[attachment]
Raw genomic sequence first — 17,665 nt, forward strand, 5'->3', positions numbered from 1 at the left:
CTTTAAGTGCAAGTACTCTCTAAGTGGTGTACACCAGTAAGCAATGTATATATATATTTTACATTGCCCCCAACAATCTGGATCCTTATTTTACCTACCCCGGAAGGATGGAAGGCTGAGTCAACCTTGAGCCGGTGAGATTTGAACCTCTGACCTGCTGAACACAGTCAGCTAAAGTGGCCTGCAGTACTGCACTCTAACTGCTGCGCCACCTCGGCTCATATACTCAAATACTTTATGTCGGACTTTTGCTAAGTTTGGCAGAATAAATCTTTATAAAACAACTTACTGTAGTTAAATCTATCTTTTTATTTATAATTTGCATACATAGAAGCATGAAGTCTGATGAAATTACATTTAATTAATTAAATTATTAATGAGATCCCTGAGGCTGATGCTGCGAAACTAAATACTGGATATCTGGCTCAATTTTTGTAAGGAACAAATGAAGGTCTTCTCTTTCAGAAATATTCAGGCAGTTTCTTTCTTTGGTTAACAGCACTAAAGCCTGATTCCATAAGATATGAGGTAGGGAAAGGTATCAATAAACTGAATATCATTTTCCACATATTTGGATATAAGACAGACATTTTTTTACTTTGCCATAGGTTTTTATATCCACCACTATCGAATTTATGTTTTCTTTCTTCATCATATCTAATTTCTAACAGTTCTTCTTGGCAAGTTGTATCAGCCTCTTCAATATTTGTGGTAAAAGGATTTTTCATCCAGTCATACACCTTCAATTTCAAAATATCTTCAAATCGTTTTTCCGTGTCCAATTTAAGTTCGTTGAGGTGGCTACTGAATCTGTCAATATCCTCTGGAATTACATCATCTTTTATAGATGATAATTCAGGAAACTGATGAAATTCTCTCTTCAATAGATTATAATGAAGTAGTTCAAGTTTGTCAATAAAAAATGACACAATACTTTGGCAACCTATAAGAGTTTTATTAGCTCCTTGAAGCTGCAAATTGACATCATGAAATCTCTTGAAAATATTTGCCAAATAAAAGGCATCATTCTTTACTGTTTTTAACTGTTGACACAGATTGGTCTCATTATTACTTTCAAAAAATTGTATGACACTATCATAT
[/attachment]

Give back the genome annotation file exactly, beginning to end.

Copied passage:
Raw genomic sequence first — 17,665 nt, forward strand, 5'->3', positions numbered from 1 at the left:
CTTTAAGTGCAAGTACTCTCTAAGTGGTGTACACCAGTAAGCAATGTATATATATATTTTACATTGCCCCCAACAATCTGGATCCTTATTTTACCTACCCCGGAAGGATGGAAGGCTGAGTCAACCTTGAGCCGGTGAGATTTGAACCTCTGACCTGCTGAACACAGTCAGCTAAAGTGGCCTGCAGTACTGCACTCTAACTGCTGCGCCACCTCGGCTCATATACTCAAATACTTTATGTCGGACTTTTGCTAAGTTTGGCAGAATAAATCTTTATAAAACAACTTACTGTAGTTAAATCTATCTTTTTATTTATAATTTGCATACATAGAAGCATGAAGTCTGATGAAATTACATTTAATTAATTAAATTATTAATGAGATCCCTGAGGCTGATGCTGCGAAACTAAATACTGGATATCTGGCTCAATTTTTGTAAGGAACAAATGAAGGTCTTCTCTTTCAGAAATATTCAGGCAGTTTCTTTCTTTGGTTAACAGCACTAAAGCCTGATTCCATAAGATATGAGGTAGGGAAAGGTATCAATAAACTGAATATCATTTTCCACATATTTGGATATAAGACAGACATTTTTTTACTTTGCCATAGGTTTTTATATCCACCACTATCGAATTTATGTTTTCTTTCTTCATCATATCTAATTTCTAACAGTTCTTCTTGGCAAGTTGTATCAGCCTCTTCAATATTTGTGGTAAAAGGATTTTTCATCCAGTCATACACCTTCAATTTCAAAATATCTTCAAATCGTTTTTCCGTGTCCAATTTAAGTTCGTTGAGGTGGCTACTGAATCTGTCAATATCCTCTGGAATTACATCATCTTTTATAGATGATAATTCAGGAAACTGATGAAATTCTCTCTTCAATAGATTATAATGAAGTAGTTCAAGTTTGTCAATAAAAAATGACACAATACTTTGGCAACCTATAAGAGTTTTATTAGCTCCTTGAAGCTGCAAATTGACATCATGAAATCTCTTGAAAATATTTGCCAAATAAAAGGCATCATTCTTTACTGTTTTTAACTGTTGACACAGATTGGTCTCATTATTACTTTCAAAAAATTGTATGACACTATCATAT